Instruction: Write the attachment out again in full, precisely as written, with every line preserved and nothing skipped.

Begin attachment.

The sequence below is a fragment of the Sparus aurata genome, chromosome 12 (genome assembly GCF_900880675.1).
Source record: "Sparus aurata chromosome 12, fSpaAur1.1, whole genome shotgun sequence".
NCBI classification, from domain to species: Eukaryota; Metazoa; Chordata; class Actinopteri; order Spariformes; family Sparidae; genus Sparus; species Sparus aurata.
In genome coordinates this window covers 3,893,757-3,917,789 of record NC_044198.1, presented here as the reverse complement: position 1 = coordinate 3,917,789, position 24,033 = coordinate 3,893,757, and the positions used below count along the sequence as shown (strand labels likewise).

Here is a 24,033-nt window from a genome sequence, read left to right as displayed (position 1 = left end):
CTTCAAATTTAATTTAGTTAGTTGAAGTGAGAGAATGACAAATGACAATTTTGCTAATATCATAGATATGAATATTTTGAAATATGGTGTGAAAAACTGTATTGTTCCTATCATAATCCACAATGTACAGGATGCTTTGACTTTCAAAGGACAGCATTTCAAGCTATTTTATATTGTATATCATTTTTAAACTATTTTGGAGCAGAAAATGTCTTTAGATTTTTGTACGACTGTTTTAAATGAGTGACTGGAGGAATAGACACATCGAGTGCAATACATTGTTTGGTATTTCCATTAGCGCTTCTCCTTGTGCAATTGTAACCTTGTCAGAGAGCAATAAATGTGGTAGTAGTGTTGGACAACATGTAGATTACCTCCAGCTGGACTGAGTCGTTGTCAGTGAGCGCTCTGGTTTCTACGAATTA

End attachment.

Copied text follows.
The sequence below is a fragment of the Sparus aurata genome, chromosome 12 (genome assembly GCF_900880675.1).
Source record: "Sparus aurata chromosome 12, fSpaAur1.1, whole genome shotgun sequence".
NCBI classification, from domain to species: Eukaryota; Metazoa; Chordata; class Actinopteri; order Spariformes; family Sparidae; genus Sparus; species Sparus aurata.
In genome coordinates this window covers 3,893,757-3,917,789 of record NC_044198.1, presented here as the reverse complement: position 1 = coordinate 3,917,789, position 24,033 = coordinate 3,893,757, and the positions used below count along the sequence as shown (strand labels likewise).

Here is a 24,033-nt window from a genome sequence, read left to right as displayed (position 1 = left end):
CTTCAAATTTAATTTAGTTAGTTGAAGTGAGAGAATGACAAATGACAATTTTGCTAATATCATAGATATGAATATTTTGAAATATGGTGTGAAAAACTGTATTGTTCCTATCATAATCCACAATGTACAGGATGCTTTGACTTTCAAAGGACAGCATTTCAAGCTATTTTATATTGTATATCATTTTTAAACTATTTTGGAGCAGAAAATGTCTTTAGATTTTTGTACGACTGTTTTAAATGAGTGACTGGAGGAATAGACACATCGAGTGCAATACATTGTTTGGTATTTCCATTAGCGCTTCTCCTTGTGCAATTGTAACCTTGTCAGAGAGCAATAAATGTGGTAGTAGTGTTGGACAACATGTAGATTACCTCCAGCTGGACTGAGTCGTTGTCAGTGAGCGCTCTGGTTTCTACGAATTA